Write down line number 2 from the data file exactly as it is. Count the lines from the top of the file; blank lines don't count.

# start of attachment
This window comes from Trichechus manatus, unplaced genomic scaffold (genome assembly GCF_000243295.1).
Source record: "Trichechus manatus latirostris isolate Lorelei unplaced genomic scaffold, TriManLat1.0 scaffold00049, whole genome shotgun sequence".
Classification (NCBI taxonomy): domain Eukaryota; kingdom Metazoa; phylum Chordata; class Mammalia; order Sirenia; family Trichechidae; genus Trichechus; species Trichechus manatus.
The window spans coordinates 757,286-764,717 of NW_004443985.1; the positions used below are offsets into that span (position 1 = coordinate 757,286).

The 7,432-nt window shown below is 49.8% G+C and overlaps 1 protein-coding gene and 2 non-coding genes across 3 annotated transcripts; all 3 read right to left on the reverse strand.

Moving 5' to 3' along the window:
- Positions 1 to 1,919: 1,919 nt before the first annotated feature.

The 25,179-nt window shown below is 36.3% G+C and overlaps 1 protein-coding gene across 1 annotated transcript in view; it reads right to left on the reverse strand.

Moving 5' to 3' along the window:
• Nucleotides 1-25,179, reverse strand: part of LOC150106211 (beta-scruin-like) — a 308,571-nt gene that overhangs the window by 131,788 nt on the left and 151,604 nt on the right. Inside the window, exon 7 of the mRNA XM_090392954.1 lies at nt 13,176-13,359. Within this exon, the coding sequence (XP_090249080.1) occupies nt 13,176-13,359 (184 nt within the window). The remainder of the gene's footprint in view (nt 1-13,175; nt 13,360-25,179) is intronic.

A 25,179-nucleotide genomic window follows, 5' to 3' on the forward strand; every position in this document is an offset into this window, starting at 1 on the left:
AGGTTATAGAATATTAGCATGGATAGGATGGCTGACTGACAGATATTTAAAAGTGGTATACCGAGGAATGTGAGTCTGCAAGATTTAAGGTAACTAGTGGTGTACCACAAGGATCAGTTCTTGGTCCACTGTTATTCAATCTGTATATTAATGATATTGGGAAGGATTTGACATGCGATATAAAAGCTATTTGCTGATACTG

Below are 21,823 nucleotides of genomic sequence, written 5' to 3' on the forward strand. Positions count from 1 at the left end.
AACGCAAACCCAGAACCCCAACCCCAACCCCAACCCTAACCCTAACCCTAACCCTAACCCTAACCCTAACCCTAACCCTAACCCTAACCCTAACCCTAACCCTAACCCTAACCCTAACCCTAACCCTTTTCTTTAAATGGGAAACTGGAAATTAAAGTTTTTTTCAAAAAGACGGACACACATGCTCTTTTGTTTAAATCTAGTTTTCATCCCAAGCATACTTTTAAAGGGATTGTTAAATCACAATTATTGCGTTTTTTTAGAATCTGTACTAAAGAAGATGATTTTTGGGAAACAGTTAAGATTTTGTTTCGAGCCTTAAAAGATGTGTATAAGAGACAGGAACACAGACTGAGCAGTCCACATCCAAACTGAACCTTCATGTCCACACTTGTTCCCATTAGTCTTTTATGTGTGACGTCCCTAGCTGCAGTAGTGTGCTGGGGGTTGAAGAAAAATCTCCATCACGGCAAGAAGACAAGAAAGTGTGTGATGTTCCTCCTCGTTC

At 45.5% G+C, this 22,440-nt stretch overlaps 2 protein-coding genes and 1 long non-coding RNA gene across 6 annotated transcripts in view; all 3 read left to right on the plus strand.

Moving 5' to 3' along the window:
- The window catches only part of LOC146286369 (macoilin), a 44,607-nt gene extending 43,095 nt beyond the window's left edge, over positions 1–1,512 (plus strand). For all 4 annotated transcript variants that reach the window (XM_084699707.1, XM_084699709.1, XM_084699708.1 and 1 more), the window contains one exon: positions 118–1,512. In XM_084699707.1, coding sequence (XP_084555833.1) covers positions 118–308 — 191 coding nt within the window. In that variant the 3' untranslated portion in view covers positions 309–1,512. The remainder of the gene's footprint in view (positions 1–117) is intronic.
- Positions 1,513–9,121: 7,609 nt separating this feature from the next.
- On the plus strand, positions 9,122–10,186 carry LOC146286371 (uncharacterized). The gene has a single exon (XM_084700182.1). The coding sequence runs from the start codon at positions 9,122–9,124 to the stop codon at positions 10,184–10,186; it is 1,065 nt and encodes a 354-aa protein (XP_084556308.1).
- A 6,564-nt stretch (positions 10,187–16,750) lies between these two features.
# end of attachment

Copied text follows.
Source record: "Trichechus manatus latirostris isolate Lorelei unplaced genomic scaffold, TriManLat1.0 scaffold00049, whole genome shotgun sequence".